Of course liberals are up in arms because congressional Democrats are considering immunity for telecommunication companies that partook in President Bush's domestic wiretapping program. Once again, liberals are wrong: incorrect about global warming, the profits of "big oil," the Iraq War, etc, and now this (Bush's wiretapping program).
It's interesting, and almost, sadly, comical, to hear liberals weigh in on how Bush, the neocons, the Republicans, Jesus Christ, etc, usurped the 4th Amendment of the Constitution. Furthermore, it demonstrates how liberals, despite overtures stating their collective genius, really are nothing more than sheeple, simply regurgitating talking points propagated through liberal outlets like the Daily Kos and the Huffington Post.
"Spying on its citizens"
I've heard this claim made, ad nauseum by liberals, whether it's in user posts around the web in conversations with liberal colleagues at work. We've heard that Bush has stripped us of our "inalienable" rights. First of all, IF this was the course, the United States government has often "suspended" certain rights of its citizens during wartime. Note the Sedition Act of 1918, at the urging of President Woodrow Wilson that, "made it a crime to utter, print, write or publish any disloyal, profane, scurrilous, or abusive language about the United States' form of government." Second, President Franklin Delano Roosevelt, through Executive Order 9066, interned first-generation Japanese and their children during World War II.
Second, and perhaps this question is simplistic in nature, but...does anyone know someone that was "spied upon" by the government?
I didn't think so...what liberals cannot grasp is that perhaps the United States government in fact is monitoring the conversations of young Muslim men, either in this country or in other countries? Of course liberals, in their infinite wisdom, simply cannot fathom.
You see, liberals are infatuated with the notion of civil liberties; it's an affront to their "civil liberties" if the government is involved in certain aspects of their lives. Ironically and perhaps hypocritically, liberals almost stereotypically so, believe in the concept of "Big Government." In other words, they really do want government involved in their lives, whether it's through the regulating of EVERYTHING, universal health care, entitlements, activist judicial rulings, etc.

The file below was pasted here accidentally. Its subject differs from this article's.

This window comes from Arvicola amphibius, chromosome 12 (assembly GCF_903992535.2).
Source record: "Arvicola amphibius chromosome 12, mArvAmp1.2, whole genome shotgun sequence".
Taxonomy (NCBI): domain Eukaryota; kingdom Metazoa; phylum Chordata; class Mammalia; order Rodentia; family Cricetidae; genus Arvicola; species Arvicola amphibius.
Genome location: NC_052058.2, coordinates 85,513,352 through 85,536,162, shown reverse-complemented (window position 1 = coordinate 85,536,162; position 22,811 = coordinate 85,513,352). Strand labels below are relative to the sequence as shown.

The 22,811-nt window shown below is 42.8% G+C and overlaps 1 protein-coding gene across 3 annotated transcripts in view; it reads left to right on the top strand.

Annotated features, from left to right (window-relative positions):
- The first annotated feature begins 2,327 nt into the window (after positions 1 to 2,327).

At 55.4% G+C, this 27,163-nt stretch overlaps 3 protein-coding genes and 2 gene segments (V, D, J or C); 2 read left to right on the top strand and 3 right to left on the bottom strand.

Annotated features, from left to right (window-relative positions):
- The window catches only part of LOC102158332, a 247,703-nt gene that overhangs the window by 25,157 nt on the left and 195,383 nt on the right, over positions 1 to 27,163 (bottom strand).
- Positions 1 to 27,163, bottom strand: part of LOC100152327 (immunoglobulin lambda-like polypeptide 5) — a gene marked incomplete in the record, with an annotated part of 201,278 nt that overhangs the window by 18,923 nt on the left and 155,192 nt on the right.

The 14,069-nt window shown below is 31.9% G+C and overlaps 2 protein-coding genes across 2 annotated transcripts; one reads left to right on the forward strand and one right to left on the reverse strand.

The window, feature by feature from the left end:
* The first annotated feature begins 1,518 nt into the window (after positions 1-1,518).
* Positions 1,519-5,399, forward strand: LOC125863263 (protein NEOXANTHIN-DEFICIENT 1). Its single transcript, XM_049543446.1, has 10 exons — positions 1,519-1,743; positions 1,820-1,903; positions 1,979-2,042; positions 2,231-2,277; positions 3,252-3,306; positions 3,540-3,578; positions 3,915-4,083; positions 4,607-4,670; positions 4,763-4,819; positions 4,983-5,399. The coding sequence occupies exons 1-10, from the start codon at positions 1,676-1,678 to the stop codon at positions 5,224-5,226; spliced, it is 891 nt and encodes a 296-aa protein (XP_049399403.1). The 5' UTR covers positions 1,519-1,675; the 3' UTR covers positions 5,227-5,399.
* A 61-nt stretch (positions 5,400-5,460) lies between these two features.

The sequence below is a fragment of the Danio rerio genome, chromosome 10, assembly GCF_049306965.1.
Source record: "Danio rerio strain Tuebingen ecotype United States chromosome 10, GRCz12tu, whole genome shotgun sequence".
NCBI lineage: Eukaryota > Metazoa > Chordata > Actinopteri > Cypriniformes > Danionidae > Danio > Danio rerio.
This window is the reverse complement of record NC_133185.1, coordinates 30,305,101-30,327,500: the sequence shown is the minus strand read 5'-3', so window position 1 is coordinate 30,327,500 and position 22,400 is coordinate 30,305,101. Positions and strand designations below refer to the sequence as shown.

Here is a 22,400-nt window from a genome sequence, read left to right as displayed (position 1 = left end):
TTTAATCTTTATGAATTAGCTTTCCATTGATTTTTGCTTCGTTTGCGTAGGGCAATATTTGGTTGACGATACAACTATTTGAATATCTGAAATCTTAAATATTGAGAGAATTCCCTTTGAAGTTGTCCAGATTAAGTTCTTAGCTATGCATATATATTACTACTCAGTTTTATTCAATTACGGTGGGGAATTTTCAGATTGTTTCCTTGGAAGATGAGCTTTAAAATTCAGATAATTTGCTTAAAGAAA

Limitations of FISA
Lastly, the bottom provides a review of the limitations of the FISA. In a perfect world, liberals would understand that in TIMES OF WAR, the government is allowed to take extraordinary measures to ensure the safety of its populace. From the FISA wikipedia entry:
"K. A. Taipale of the World Policy Institute, James Jay Carafano of the Heritage Foundation, and Philip Bobbitt of the University of Texas Law School, among others, have argued that FISA may need to be amended (to include, among other things, procedures for programmatic approvals) as it may no longer be adequate to address certain foreign intelligence needs and technology developments, including: the transition from circuit-based communications to packet-based communications; the globalization of communications infrastructure; and the development of automated monitoring techniques, including data mining and traffic analysis.FISA was concocted in an age when land-line telephone systems resided at the forefront of our communication systems. What it didn't account for, in 1978, were email, text messaging, cell phones, PDA's, etc.
The need for programmatic approval of technology-enabled surveillance programs is particularly crucial in foreign intelligence. See, for example, John R. Schmidt, the associate attorney general (1994–1997) in the Justice Department under President Bill Clinton, recalling early arguments made by then-Attorney General Edward Levi to the Church Committee that foreign intelligence surveillance legislation should include provisions for programmatically authorizing surveillance programs because of the particular needs of foreign intelligence where "virtually continuous surveillance, which by its nature does not have specifically predetermined targets" may be required. In these situations, "the efficiency of a warrant requirement would be minimal."
And, in a recent essay, Judge Richard A. Posner opined that FISA “retains value as a framework for monitoring the communications of known terrorists, but it is hopeless as a framework for detecting terrorists. [FISA] requires that surveillance be conducted pursuant to warrants based on probable cause to believe that the target of surveillance is a terrorist, when the desperate need is to find out who is a terrorist.”"
It will be a sad day if Telecom companies are punished simply ensuring that young Muslim men weren't hatching various plots to kill us.